Using the previous examples to guide you, think about what words might be useful starting points for a concordance analysis that captures the city streets. Once you have run your search, look through your results and take note of the impressions that various characters experience while walking. You can record these impressions in your handout the box marked ‘inspiration’.

Does what they see offer a glimpse into the life of another? Do they take special note of certain smells sights or sounds? What is it that captures their attention as they walk? The contents of specific shop windows, the daily routine of passers-by, or perhaps the diversity of the city around them? Do they detect a change in atmosphere, remark on a surprising encounter, or make generalisations about what they observe? How does architecture or transport factor into their impressions? Is the picture “painted” dependent on the weather, season, or time of day?

Use your findings as inspiration to flesh out the world you want your own characters to inhabit. If you were to follow in the footsteps of one of your characters what would you observe? You can note down your ideas in your handout in the box marked ‘application’

Glasgow, Saturday Night (c. 1870) by John Atkinson Grimshaw, via Wikimedia Commons.

Writing Activity: A Step Back in Time

This activity can also be downloaded as a handout

Using what you have learnt in the previous research activity, take a metaphorical walk around the neighbourhood of your novel. Close your eyes and wander with intention. Have your pen at the ready, as you “stroll” and take a moment to record the impressions that come to you.

Make sure you jot down any relevant sensory information. What would your characters be able to smell? Polishing agents from the local blacking factory? Or perhaps, manure from the many horse- drawn carriages? What would they hear? Church bells? Wiley street vendors touting their wares? How might your impressions shift if you were to “journey” under the cover of darkness?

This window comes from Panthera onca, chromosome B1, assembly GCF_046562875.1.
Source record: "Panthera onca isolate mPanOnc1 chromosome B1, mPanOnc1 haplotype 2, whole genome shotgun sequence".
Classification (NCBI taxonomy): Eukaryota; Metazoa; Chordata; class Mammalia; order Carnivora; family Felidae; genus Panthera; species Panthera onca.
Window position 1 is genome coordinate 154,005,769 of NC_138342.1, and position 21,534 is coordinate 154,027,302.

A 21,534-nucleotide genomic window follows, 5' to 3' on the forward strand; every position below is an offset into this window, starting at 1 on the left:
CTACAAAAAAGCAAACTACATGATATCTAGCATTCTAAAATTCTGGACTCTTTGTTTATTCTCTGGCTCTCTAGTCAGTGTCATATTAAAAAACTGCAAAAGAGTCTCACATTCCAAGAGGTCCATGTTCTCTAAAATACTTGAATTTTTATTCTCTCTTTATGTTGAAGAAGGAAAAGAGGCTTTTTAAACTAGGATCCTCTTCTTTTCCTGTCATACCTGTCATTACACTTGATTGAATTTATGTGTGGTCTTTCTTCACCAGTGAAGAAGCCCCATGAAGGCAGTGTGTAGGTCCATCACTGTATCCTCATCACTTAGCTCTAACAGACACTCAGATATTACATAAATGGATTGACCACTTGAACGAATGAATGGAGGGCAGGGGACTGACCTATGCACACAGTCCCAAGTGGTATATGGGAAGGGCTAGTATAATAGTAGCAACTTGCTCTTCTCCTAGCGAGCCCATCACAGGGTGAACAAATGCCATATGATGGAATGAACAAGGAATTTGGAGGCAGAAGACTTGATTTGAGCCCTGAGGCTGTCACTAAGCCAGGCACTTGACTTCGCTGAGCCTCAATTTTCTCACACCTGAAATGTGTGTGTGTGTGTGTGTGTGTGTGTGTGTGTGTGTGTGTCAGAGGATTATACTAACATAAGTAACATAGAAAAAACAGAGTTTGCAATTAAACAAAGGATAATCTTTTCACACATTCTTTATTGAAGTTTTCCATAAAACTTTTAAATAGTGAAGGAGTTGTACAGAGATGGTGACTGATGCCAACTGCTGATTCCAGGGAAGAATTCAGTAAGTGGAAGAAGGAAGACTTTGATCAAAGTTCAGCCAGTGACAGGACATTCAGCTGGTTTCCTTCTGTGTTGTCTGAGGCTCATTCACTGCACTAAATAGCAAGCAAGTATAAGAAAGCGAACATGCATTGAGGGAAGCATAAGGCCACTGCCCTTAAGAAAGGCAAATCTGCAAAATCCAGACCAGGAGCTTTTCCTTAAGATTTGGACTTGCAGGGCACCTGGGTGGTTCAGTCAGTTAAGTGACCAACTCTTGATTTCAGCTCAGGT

If you need further inspiration, why not take a leaf out of Charles Dickens’ book and find your own “magic lantern” by strolling around an evocative location?

When you have sufficient material, come back to the twenty-first century and incorporate these impressions into a scene of your own.

Why not post your draft under #CLiCCreative, or by tagging us @CLiC_fiction on Twitter?

Previous #CLiCCreative posts by Dr Rosalind White are available here. You can learn more about the project and download all our resources here.

Author: Rosalind White

Rosie White is a Research Fellow in Corpus Linguistics at the Centre for Corpus Research and editor of the CLiC Fiction Blog. She is a Victorianist interested in questions of materiality, and the growing field of research on the history of emotions. Her doctoral thesis interpolated between the history of science and the history of emotions, two interdependent fields that mutually orbit around the same question: what stories emerge from the past when we cease mining it for teleological argument? She co-wrote Pre-Raphaelites in the Spirit World: The Séance Diary of William Michael Rossetti (2022) and is also RA on the ‘Finding Middlemarch' project at Royal Holloway, University of London.